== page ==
Saturday, October 8, 2016

Common Reed

Phragmites australis
Reaches up to 13 ( rarely over 10 ) feet, often forming widespreading, dense, pure stands. It has naturalized throughout southern Canada and the the U.S. though is highly localized in the southeast. Extremely vigorous, its runners can spread up to 16 feet per year. A single rhizome may send shoots out from every node and reach up to 20 feet in a single season. Repeated cutting will weaken the plant however spraying in wetlands any time water is present ( basically any time other than extreme drought ) is NOT recommended anytime ever.
The lance-shaped leaves are up to 24 x 2.5 inches in size. The young shoots can eaten as a vegetable either either raw or boiled until tender.
Attractive flower panicles up to 12 inches in length, appear during late summer. Hardy zones 3 to 10 in full sun on moist soil. Very easy to grow and long lived, it rarely gets damage from any pest or disease.
In eastern Europe, up to 100 000 tons of pulp are produced annual from this plant on the Danube Delta. It cannot be used alone to produce paper alone but is mixed with 80 percent wood pulp. Common Reed thrives in polluted water, especially water that is contaminated with fertilizer runoff or sewage. It can be used to clean up contaminated sites.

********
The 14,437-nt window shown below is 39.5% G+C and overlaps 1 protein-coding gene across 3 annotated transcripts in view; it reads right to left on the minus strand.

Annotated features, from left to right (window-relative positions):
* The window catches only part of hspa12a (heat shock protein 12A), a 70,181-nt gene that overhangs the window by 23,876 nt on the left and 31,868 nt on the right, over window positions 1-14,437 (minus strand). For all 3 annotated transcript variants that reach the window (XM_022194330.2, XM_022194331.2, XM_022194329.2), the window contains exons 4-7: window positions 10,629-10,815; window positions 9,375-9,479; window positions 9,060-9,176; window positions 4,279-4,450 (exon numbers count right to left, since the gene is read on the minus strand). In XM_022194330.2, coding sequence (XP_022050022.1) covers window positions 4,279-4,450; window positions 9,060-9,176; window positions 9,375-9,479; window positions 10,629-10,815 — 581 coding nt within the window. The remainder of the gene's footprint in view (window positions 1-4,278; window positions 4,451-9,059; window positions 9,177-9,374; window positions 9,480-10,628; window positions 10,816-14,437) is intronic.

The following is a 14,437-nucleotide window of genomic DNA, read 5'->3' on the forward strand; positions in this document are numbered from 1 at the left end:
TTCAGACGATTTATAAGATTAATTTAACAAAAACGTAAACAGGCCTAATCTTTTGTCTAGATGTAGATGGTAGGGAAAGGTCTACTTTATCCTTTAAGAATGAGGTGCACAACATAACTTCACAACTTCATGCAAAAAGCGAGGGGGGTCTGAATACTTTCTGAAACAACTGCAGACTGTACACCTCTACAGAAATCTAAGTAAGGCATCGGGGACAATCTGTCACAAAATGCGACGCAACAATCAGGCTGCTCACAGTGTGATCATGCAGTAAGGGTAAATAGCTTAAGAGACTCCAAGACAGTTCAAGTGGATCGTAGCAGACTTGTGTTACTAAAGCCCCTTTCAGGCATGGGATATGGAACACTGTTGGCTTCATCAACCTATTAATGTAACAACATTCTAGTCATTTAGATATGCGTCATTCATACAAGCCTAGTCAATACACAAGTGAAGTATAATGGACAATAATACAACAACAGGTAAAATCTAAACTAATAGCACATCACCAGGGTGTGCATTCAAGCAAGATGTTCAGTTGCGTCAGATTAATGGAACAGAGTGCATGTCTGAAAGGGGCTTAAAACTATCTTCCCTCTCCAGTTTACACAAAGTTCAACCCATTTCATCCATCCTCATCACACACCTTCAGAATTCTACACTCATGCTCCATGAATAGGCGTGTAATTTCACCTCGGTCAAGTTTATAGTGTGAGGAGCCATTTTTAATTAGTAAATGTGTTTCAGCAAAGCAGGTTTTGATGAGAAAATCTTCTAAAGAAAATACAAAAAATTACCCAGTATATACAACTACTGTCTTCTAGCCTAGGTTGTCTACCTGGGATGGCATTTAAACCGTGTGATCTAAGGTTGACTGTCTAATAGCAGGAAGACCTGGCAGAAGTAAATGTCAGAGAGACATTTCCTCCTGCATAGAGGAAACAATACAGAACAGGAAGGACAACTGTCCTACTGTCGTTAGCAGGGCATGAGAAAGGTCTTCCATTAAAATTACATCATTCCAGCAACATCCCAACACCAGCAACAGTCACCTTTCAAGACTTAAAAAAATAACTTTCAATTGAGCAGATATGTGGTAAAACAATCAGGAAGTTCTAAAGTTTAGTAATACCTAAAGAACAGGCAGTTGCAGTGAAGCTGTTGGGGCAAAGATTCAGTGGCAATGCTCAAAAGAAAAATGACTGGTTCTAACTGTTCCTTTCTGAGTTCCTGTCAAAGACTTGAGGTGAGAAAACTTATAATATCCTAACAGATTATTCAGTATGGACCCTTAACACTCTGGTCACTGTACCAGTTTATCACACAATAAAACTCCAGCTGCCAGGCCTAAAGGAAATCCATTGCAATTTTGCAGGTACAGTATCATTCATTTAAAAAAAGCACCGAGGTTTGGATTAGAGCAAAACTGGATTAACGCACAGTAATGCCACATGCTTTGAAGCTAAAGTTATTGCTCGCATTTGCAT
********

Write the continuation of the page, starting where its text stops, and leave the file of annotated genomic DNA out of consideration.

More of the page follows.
It Germany, it is used as a biological sewage plant where the roots supply the bacteria that handle the sewage oxygen all while releating chemicals that kill bacteria.
OUtside its native range, Phragmites can damage wetlands. It is slow to decompose and stands can quickly accumulate alot of dead vegetation matter and become a fire hazard. It frequently invades shorelines, wetlands and ditches and can crows out native vegetation. It invades via seed or pieces of broken off rhizomes that take root. The roots of Phragmites release an acid that stunts or kills surrounding vegetation. The stalks are rigid and tough, wildlife has a hard time natigating through. Turtle and bird nesting habitat is decreased.

* photo taken by Robert H. Mohlenbrock. Midwest wetland flora
* photos of unknown internet source

* photo taken on Dec 1998 west of Leamington, Ontario

* photo taken on Sep 18 2016 @ Patuxent Research Refuge, Laurel, MD


Phragmites pseudodonax ( Giant Common Reed )
A massive grass, reaching up to 30 feet, that should only be used in large open areas where there is room.
Hardy zones 4 to 10

'Variegatus' ( Variegated Common Reed )
Lower growing, reaching a maximum of 8 feet with golden-yellow variegation.
Hardy zones 4 to 10 in full sun.

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